Doing business in Germany | Auf geht’s! (EN)

Doing business in Germany

In the blog serie doing business in Germany, our International Trade Consultant Suntke Kröger will guide you while doing business in Germany. 

Experiences working on Market Entry in Germany

The first project, which was aiming to enter the German market provided me with a lot of experiences, as well as surprises throughout the project duration.  The overall task for me was to create a connection between the Dutch company (the client) and the companies operating in the target industry, located in Germany.

This project set-up was very convenient for me, as I was able to be in direct contact with the Client as well as communicate to the potential partners for the client in my mother tongue. This provided a certain sense of confidence in creating a long-lasting relationship for the client.

Expectations and reality

However, expectations are not always met. While at the beginning of the project the communication to the client was on a good level, the potential partners were not able to extend their product range due to financial restrictions caused by the corona crisis. Moreover, some companies were simply not interested in venturing into the specific products, which were offered by the client.

Cultural differences within the country

The contact with the companies located in Germany was very diverse in many aspects. Regional differences as well as cultural expectations needed to be considered when contacting any company. However, only a few outliers were unable to react in a friendly way upon contact. This was understood, and not taken personally, as some local and regional companies in Germany were very much affected by the financial situation. On the contrary, the remaining companies were getting more interested in the product as well as a potential partnership.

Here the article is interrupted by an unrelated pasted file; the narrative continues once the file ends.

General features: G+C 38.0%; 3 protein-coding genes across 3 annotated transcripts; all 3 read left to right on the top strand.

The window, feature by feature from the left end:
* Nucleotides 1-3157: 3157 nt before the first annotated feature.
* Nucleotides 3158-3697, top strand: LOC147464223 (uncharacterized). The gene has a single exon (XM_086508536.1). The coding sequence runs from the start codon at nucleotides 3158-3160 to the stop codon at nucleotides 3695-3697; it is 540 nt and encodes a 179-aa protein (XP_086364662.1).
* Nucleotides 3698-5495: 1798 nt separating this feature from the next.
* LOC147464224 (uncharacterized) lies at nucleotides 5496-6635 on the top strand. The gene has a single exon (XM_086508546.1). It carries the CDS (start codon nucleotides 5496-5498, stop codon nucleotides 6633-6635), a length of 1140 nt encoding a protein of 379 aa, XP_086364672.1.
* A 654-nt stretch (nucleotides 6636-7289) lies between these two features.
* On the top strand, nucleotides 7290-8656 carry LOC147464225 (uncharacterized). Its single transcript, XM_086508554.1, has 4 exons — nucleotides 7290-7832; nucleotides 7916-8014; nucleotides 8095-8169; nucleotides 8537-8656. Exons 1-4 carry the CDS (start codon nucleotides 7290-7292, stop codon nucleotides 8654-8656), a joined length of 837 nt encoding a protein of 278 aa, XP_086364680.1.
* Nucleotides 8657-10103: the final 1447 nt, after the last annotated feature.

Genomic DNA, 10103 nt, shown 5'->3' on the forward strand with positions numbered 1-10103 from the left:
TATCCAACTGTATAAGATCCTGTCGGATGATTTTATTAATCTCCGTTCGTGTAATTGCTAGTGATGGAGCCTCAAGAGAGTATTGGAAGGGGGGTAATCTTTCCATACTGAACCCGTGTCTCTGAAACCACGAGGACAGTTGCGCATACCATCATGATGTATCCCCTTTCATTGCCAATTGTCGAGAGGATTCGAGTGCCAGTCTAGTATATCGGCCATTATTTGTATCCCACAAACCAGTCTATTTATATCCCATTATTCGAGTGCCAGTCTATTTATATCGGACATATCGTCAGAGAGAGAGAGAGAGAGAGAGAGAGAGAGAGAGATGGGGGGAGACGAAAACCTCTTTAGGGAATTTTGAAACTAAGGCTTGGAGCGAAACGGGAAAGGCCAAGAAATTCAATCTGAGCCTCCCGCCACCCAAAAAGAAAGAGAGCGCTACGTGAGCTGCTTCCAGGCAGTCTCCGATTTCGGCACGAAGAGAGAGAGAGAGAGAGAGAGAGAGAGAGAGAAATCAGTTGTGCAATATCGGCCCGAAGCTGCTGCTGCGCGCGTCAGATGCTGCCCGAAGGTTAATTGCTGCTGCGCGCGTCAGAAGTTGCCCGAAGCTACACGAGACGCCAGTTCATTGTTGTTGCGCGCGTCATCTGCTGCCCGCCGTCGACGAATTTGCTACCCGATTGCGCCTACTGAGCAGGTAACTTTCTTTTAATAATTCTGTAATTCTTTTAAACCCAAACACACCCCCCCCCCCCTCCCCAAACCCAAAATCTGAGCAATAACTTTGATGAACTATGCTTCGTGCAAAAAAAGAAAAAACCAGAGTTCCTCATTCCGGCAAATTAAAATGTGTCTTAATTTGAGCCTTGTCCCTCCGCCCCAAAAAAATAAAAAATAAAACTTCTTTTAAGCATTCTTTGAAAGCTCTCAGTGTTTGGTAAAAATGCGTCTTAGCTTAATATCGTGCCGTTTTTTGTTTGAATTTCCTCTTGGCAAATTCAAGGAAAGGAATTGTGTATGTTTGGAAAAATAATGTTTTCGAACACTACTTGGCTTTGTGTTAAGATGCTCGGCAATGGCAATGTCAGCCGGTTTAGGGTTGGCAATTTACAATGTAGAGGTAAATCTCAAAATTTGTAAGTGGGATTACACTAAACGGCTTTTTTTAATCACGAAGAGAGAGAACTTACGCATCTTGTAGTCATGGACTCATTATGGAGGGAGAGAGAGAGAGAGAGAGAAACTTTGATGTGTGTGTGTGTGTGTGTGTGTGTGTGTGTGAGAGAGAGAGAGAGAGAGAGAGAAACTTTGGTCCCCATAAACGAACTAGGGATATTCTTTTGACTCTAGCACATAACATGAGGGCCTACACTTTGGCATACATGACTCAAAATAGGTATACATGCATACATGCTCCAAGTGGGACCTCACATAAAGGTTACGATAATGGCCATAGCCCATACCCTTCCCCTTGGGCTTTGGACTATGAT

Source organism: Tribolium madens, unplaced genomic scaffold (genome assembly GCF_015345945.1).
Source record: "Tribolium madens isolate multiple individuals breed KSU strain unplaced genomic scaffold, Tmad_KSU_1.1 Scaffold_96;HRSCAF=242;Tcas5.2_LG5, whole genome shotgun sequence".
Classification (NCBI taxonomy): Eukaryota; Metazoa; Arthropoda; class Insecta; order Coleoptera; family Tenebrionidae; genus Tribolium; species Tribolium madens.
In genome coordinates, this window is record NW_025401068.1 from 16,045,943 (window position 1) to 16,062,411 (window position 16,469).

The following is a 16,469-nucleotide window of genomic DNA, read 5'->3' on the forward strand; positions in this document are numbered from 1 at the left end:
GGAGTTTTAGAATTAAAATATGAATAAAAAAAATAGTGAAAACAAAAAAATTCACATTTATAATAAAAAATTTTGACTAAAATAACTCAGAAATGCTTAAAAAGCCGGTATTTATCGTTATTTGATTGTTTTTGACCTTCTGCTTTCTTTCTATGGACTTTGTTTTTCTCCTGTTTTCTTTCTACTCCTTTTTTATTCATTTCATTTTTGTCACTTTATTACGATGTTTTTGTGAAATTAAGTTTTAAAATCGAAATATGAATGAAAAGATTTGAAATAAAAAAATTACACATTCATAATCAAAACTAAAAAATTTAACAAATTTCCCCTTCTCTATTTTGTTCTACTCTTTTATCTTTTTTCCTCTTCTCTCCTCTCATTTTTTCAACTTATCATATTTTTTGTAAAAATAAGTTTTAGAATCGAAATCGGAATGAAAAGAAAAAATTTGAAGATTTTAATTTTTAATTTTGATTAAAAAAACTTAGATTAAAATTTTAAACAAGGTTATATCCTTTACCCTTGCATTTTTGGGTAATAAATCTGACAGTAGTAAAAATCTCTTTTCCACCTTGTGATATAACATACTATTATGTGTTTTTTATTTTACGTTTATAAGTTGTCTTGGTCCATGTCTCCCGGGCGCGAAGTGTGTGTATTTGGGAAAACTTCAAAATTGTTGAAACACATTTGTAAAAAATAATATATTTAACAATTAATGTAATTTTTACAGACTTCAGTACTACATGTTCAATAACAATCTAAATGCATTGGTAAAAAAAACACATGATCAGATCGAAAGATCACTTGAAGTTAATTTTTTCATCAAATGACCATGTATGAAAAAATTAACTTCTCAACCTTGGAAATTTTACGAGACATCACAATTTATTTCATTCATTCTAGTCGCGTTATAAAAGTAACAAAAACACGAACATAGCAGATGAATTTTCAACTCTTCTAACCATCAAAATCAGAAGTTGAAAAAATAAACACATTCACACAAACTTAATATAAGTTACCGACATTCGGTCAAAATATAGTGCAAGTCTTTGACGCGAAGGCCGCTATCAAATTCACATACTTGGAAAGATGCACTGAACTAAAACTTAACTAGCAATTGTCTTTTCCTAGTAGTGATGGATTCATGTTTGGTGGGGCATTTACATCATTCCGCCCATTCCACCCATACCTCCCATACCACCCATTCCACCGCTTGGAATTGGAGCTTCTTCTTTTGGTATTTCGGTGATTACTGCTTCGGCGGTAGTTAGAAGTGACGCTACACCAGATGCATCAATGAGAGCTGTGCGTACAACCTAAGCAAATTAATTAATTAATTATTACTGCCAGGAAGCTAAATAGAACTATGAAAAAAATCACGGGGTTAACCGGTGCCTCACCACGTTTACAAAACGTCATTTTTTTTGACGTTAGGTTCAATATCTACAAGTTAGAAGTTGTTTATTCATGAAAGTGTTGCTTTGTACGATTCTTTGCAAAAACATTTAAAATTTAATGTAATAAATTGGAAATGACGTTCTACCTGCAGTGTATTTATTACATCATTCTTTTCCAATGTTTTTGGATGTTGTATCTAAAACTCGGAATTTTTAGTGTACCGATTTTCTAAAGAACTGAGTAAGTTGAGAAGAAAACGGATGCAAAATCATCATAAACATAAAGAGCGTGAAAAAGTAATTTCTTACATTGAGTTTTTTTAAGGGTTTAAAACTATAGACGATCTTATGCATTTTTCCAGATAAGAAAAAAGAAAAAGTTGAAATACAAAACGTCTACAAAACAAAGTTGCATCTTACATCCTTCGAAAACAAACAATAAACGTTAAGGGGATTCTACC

Is your company ready for a entry in the German market?

With increasing interest from the German companies, the path was clear for the client to get in specific contact with these potential partners. However, the specific information required to be provided to the German companies wasn’t available and the communication with the client decreased in quality and quantity. After multiple attempts to get the information from the client to share with potential partners, it was discovered that none of the advertising material was available in German. All the client provided was a few “all-Dutch” flyers, which was not perceived as good enough to the German companies. Additionally, the website was only available in Dutch, which prevented some Companies to read through the available information.

Ultimately, if the client would have been more cooperative, the project would have been very much a success for them. However, due to the lack of information, communication and time invested in the project by the client, the opportunity of entering the market with partners located in Germany decreased immensely.

To understand the cultural implications that need to be considered when entering Germany, another entry will be made for this blog.

Suntke Kröger

Would you like to know more about doing business in Germany? Please contact us. 

About the author

Suntke Kröger

My name is Suntke Kröger, 22 years old and International Trade Consultant for the WTC Leeuwarden. Simultaneously I am a 3rd -year student of International Business at the Hanze University of Applied Science Groningen. While being born and raised in Germany, I was introduced early to the international world. With experiences gathered from around the world, I embrace a multinational environment. The work I provide is done with dedicated efficiency and effectiveness in order to offer the best possible outcome. 

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